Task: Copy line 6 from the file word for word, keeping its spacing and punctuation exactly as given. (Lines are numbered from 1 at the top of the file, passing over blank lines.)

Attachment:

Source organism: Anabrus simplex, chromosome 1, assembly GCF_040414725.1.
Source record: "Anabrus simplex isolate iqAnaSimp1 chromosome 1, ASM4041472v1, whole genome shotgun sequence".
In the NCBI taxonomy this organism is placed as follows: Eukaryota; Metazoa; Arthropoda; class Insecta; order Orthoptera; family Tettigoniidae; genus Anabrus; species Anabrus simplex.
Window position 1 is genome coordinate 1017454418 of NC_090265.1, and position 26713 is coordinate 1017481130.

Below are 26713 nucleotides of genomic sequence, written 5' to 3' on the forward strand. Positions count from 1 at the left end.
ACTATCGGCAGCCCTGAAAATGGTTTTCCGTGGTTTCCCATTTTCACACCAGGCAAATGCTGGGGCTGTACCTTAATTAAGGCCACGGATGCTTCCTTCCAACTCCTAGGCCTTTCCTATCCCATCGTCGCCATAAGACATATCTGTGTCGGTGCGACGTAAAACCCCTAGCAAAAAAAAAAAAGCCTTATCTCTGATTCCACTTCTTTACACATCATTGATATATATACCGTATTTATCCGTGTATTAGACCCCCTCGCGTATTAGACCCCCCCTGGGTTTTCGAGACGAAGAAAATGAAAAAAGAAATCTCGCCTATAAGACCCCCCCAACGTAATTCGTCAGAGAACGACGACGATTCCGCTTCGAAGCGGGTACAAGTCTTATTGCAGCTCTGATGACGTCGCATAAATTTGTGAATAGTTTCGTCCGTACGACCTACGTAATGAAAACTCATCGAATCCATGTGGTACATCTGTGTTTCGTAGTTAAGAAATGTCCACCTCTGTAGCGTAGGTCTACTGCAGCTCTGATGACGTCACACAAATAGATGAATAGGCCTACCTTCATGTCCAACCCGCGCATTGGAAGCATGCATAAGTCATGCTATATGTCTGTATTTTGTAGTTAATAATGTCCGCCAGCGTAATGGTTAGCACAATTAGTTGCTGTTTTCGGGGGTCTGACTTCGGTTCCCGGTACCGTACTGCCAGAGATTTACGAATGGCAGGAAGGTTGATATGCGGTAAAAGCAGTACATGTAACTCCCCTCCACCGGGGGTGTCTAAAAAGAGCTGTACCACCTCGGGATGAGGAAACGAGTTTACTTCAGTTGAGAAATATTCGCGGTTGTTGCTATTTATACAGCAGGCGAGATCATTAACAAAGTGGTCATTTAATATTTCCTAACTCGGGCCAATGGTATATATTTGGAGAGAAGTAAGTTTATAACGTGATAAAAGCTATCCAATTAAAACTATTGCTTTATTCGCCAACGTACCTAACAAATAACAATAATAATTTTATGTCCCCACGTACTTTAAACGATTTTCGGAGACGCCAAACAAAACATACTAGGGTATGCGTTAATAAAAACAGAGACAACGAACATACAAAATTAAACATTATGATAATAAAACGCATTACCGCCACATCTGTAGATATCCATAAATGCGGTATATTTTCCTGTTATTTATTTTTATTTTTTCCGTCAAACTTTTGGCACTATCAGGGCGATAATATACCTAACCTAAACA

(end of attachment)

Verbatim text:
ACTATCGGCAGCCCTGAAAATGGTTTTCCGTGGTTTCCCATTTTCACACCAGGCAAATGCTGGGGCTGTACCTTAATTAAGGCCACGGATGCTTCCTTCCAACTCCTAGGCCTTTCCTATCCCATCGTCGCCATAAGACATATCTGTGTCGGTGCGACGTAAAACCCCTAGCAAAAAAAAAAAAGCCTTATCTCTGATTCCACTTCTTTACACATCATTGATATATATACCGTATTTATCCGTGTATTAGACCCCCTCGCGTATTAGACCCCCCCTGGGTTTTCGAGACGAAGAAAATGAAAAAAGAAATCTCGCCTATAAGACCCCCCCAACGTAATTCGTCAGAGAACGACGACGATTCCGCTTCGAAGCGGGTACAAGTCTTATTGCAGCTCTGATGACGTCGCATAAATTTGTGAATAGTTTCGTCCGTACGACCTACGTAATGAAAACTCATCGAATCCATGTGGTACATCTGTGTTTCGTAGTTAAGAAATGTCCACCTCTGTAGCGTAGGTCTACTGCAGCTCTGATGACGTCACACAAATAGATGAATAGGCCTACCTTCATGTCCAACCCGCGCATTGGAAGCATGCATAAGTCATGCTATATGTCTGTATTTTGTAGTTAATAATGTCCGCCAGCGTAATGGTTAGCACAATTAGTTGCTGTTTTCGGGGGTCTGACTTCGGTTCCCGGTACCGTACTGCCAGAGATTTACGAATGGCAGGAAGGTTGATATGCGGTAAAAGCAGTACATGTAACTCCCCTCCACCGGGGGTGTCTAAAAAGAGCTGTACCACCTCGGGATGAGGAAACGAGTTTACTTCAGTTGAGAAATATTCGCGGTTGTTGCTATTTATACAGCAGGCGAGATCATTAACAAAGTGGTCATTTAATATTTCCTAACTCGGGCCAATGGTATATATTTGGAGAGAAGTAAGTTTATAACGTGATAAAAGCTATCCAATTAAAACTATTGCTTTATTCGCCAACGTACCTAACAAATAACAATAATAATTTTATGTCCCCACGTACTTTAAACGATTTTCGGAGACGCCAAACAAAACATACTAGGGTATGCGTTAATAAAAACAGAGACAACGAACATACAAAATTAAACATTATGATAATAAAACGCATTACCGCCACATCTGTAGATATCCATAAATGCGGTATATTTTCCTGTTATTTATTTTTATTTTTTCCGTCAAACTTTTGGCACTATCAGGGCGATAATATACCTAACCTAAACA